Are dictatorship and democracy mutually exclusive? In a country of cultures as ancient and complex as Pakistan’s, the answer to what the future holds is not straightforward. Projected to be the world’s third-most populous country by 2050, Pakistan has stood at the crossroads of East and West for centuries.
Now in the “nuclear club,” and an emerging secular democracy amidst neighboring Islamic theocracies, Pakistan plays a critical role in America’s war on terrorism. Former President Pervez Musharraf had long been viewed as a key U.S. ally in the region—a reputation that did not always serve him well in Pakistan. Dinner with the President: A Nation’s Journey recounts a moment in Pakistani history and helps to inform an exploration of its future.
Pakistani filmmaker Sabiha Sumar and Sri Lankan co-director Satha Sathananthan request a dinner with their country’s leader — and to their surprise, the request is granted. The journey goes beyond dinner table conversation as the filmmakers achieve a sense of openness with their host. The president shares his thoughts about topics not usually explored by the media as he engages in personal conversation never seen in news clips.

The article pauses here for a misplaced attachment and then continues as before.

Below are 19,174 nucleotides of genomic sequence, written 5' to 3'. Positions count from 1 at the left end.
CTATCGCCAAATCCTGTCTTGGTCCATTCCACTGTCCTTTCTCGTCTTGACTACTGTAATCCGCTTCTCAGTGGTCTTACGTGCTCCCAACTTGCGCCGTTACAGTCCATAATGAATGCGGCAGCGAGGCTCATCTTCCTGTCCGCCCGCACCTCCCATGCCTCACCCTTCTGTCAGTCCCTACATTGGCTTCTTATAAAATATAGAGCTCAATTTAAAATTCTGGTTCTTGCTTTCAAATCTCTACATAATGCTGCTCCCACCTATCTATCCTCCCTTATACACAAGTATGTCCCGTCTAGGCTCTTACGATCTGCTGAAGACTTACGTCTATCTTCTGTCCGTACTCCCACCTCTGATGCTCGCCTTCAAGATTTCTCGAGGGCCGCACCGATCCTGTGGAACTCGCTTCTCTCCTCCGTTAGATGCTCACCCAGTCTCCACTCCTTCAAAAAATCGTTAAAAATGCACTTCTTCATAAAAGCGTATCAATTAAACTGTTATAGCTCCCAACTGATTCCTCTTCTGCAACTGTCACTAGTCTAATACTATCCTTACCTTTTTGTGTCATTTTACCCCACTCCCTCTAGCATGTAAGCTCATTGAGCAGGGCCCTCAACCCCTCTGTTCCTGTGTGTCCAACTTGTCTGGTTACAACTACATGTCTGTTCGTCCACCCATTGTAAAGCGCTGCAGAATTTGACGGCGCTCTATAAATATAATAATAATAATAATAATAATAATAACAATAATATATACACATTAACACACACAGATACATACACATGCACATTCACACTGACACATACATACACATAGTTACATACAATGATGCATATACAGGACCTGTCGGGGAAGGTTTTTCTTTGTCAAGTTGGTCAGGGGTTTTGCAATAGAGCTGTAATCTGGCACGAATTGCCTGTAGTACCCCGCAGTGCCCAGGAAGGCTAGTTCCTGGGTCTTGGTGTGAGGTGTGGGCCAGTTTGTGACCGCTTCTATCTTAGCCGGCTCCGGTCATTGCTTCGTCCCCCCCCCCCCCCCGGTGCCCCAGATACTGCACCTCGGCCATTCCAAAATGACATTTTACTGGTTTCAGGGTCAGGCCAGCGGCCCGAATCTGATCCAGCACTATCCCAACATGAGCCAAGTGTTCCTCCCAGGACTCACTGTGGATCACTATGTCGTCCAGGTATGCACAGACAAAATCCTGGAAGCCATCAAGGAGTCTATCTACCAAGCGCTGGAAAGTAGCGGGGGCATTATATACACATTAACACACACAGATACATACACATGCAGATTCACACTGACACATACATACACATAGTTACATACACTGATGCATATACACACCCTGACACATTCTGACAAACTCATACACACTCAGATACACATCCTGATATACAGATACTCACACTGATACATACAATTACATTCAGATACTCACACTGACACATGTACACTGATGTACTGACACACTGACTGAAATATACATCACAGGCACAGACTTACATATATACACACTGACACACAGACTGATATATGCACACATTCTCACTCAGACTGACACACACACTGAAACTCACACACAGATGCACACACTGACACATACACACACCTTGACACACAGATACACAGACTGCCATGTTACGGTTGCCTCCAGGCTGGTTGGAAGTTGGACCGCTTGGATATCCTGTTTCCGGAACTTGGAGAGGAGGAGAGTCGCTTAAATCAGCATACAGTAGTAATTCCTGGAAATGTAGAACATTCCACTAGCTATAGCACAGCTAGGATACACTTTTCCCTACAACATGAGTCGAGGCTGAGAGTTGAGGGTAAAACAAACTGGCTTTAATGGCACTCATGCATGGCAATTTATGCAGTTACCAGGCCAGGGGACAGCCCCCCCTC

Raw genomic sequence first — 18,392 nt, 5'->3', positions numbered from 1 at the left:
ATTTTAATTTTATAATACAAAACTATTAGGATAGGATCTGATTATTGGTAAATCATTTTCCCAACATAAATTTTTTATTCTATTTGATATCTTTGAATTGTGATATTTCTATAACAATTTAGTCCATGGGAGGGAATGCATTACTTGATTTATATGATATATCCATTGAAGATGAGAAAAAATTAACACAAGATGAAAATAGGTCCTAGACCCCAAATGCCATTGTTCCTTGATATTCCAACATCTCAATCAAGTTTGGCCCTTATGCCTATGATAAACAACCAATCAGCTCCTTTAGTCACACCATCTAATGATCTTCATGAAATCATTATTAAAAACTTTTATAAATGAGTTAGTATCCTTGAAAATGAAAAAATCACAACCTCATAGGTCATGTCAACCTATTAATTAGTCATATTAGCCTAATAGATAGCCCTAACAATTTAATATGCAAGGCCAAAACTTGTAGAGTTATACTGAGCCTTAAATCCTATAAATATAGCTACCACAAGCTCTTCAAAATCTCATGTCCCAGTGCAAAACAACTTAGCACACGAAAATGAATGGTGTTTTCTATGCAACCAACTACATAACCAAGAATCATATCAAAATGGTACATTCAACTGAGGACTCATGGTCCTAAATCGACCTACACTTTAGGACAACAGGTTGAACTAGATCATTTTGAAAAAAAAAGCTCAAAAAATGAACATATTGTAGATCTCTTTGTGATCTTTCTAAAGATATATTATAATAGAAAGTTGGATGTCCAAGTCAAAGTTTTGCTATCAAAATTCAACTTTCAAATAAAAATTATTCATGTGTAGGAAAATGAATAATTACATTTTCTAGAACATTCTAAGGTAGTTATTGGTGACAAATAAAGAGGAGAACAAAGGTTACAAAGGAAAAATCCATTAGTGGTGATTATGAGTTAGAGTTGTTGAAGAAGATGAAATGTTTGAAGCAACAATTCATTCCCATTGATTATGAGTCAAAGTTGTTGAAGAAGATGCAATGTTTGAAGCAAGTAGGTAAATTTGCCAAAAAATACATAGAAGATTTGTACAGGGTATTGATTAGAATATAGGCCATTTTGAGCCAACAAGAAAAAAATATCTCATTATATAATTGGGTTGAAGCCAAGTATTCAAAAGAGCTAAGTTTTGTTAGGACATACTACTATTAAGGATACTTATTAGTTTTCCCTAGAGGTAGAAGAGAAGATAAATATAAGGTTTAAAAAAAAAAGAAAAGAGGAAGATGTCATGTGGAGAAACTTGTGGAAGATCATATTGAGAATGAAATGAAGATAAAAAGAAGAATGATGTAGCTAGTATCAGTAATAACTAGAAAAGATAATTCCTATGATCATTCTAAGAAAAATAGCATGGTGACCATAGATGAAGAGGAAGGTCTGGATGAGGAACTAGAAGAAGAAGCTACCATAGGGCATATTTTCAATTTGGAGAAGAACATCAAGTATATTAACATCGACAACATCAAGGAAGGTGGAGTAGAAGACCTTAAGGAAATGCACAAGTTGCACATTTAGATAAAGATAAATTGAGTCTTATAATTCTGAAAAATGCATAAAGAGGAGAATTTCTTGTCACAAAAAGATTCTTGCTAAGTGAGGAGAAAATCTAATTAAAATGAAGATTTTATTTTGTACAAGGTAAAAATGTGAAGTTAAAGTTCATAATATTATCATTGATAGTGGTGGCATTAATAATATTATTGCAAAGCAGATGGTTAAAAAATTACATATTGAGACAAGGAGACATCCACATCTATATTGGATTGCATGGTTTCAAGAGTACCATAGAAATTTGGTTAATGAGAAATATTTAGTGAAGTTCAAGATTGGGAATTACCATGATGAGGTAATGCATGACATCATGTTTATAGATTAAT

As they encounter people from all levels of Pakistani society, the film reveals a country where ethnic and tribal loyalties struggle against modernization and religious Islamic forces threaten to make Pakistan a theocracy like Iran. In the crosshairs of these changes sits the president himself, whose ties to the military and modernization efforts in Pakistan had made him a lightning rod for controversy from across the political spectrum.
Dinner with the President: A Nation’s Journey asks its audience to rethink conventional Western wisdom around concepts such as individual rights, democracy, power, and political process.